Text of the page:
Marking, Feedback and Assessment(TOP043)

Provider: Optimus Education
£249.00 (no VAT on this item)

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Description Marking, Feedback and Assessment: Improving pupil progress through effective feedback is a CPD resource pack to help implement a meaningful, consistent, effective approach to marking and feedback across the school.
Website

Optimus Education's website

http://www.optimus-education.com/shop/marking-feedback-and-assessment-improving-pupil-progress-th...
Categories Primary, Secondary, KS1, KS2, KS3, KS4, Teaching staff, Advanced Skills Teacher, Excellent Teacher, Main-scale (core) teacher, Newly Qualified Teacher, Non-practising teacher, Post-threshold Teacher, Pupil mentor, Supply / Peripatetic teacher, Trainnee (pre-QTS) teacher, Teacher trainer, Assessment, Personalised Learning, After-school meetings, Book, DVD / CD ROM, School closure day, Provides approaches for specific, accurate and clear feedback , Provides approaches for comparing what a learner is doing right now and wrong before , Provides approaches for a balance between support and challenge, Supports effective professional development for teachers, Ofsted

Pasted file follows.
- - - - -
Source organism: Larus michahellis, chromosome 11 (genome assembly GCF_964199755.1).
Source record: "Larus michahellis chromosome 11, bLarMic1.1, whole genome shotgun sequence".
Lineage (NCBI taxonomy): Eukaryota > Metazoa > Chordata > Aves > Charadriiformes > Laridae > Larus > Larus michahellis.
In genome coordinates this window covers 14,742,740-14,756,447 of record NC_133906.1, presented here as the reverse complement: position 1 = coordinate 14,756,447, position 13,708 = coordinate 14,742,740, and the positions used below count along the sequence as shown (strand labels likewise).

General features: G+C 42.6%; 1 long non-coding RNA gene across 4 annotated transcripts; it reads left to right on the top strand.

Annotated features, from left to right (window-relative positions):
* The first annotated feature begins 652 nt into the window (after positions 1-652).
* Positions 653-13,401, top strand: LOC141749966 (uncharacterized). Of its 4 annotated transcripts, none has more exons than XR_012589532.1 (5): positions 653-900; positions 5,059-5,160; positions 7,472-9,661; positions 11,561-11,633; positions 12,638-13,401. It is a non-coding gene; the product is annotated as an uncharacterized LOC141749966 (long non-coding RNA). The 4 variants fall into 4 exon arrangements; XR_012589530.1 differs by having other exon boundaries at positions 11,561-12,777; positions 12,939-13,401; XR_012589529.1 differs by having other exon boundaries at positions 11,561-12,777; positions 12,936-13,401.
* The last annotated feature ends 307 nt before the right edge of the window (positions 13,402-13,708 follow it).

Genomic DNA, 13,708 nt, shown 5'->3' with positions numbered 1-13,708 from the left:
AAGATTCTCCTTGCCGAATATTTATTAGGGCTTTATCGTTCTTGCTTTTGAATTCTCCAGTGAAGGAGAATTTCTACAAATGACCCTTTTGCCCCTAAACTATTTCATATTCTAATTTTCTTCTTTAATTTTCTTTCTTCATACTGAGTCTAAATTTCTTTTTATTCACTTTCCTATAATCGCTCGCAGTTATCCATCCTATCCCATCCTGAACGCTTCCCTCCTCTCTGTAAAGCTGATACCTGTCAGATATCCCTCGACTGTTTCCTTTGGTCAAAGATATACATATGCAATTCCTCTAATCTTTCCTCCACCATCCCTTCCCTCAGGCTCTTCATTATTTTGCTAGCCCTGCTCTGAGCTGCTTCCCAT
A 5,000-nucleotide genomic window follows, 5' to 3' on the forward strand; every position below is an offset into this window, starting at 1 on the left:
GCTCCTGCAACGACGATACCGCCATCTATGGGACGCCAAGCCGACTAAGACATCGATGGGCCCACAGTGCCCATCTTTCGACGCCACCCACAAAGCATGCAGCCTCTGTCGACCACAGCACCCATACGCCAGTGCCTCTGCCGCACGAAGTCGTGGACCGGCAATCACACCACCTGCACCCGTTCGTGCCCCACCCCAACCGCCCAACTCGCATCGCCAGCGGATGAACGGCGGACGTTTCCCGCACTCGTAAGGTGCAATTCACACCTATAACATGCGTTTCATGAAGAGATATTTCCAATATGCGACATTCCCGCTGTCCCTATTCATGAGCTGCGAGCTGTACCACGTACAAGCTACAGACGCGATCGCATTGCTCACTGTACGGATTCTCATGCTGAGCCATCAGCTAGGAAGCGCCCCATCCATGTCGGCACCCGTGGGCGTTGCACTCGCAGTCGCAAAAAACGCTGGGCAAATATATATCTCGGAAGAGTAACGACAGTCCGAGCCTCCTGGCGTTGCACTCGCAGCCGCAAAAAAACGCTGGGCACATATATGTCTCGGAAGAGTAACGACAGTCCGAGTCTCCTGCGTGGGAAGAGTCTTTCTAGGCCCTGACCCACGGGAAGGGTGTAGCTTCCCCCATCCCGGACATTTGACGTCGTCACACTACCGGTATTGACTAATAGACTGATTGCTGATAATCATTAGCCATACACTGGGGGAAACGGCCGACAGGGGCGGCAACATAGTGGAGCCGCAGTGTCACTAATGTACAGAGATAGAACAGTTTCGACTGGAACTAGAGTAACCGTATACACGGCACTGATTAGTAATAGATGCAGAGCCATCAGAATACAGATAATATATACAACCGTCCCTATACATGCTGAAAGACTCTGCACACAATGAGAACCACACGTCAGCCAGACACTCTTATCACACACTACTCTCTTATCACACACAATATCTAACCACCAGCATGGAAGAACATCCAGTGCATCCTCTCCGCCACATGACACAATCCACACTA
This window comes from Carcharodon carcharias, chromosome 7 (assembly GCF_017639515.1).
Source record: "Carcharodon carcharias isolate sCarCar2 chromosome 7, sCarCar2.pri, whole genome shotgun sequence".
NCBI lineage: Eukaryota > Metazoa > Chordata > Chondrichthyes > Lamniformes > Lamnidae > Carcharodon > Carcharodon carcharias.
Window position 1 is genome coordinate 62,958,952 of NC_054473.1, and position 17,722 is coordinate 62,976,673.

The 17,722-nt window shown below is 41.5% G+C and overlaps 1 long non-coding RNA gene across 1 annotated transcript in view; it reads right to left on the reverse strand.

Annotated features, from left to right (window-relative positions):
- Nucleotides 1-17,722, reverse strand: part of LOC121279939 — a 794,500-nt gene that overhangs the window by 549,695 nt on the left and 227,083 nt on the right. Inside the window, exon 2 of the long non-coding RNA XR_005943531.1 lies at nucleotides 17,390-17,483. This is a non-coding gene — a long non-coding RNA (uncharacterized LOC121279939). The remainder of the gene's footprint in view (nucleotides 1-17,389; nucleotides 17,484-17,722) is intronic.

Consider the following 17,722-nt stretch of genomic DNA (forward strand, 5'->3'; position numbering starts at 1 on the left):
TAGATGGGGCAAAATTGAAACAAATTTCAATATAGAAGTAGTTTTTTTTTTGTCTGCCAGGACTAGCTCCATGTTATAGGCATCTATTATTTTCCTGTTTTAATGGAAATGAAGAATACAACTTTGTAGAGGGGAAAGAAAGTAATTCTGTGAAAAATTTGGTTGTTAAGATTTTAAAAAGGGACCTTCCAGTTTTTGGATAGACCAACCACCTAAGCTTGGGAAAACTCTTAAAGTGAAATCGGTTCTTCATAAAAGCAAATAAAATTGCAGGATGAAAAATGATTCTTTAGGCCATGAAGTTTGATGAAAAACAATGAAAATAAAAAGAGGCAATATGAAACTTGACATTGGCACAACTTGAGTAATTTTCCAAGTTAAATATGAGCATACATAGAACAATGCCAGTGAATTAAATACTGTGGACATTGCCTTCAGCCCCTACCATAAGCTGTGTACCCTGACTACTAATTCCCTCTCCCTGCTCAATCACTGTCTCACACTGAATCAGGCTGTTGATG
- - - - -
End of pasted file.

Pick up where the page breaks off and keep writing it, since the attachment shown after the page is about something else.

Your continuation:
Learning outcomes for participants/users and, where relevant, pupils or students
Evidence underpinning this approach

In writing this course, author John Blanchard has drawn on his experience in working with schools on marking and feedback, as well as using expert research.

He has used:

1. Documentary evidence and testimony from both primary- and secondary-age schools, especially collected and commissioned for this training resource. Included are: descriptions of classroom activities and reflections; verbatim quotations; records of meetings; policy extracts; recommendations made by practitioners.

2. Research, including:

Butler R, 1988, Enhancing and Undermining Intrinsic Motivation, British Journal of Educational Psychology, 58: 1–14

Dweck CS, 2007, ‘The Perils and Promises of Praise’ Educational leadership, 65, no 2, 34–39

Handley K, Price, M, and Millar, J, 2011, ‘Beyond ‘doing time’: investigating the concept of student engagement with feedback’ Oxford Review of Education, 37, 4: 543–560

Hattie, J and Timperley, H, 2007,

‘The Power of Feedback’ REVIEW OF EDUCATIONAL RESEARCH, 77: 81,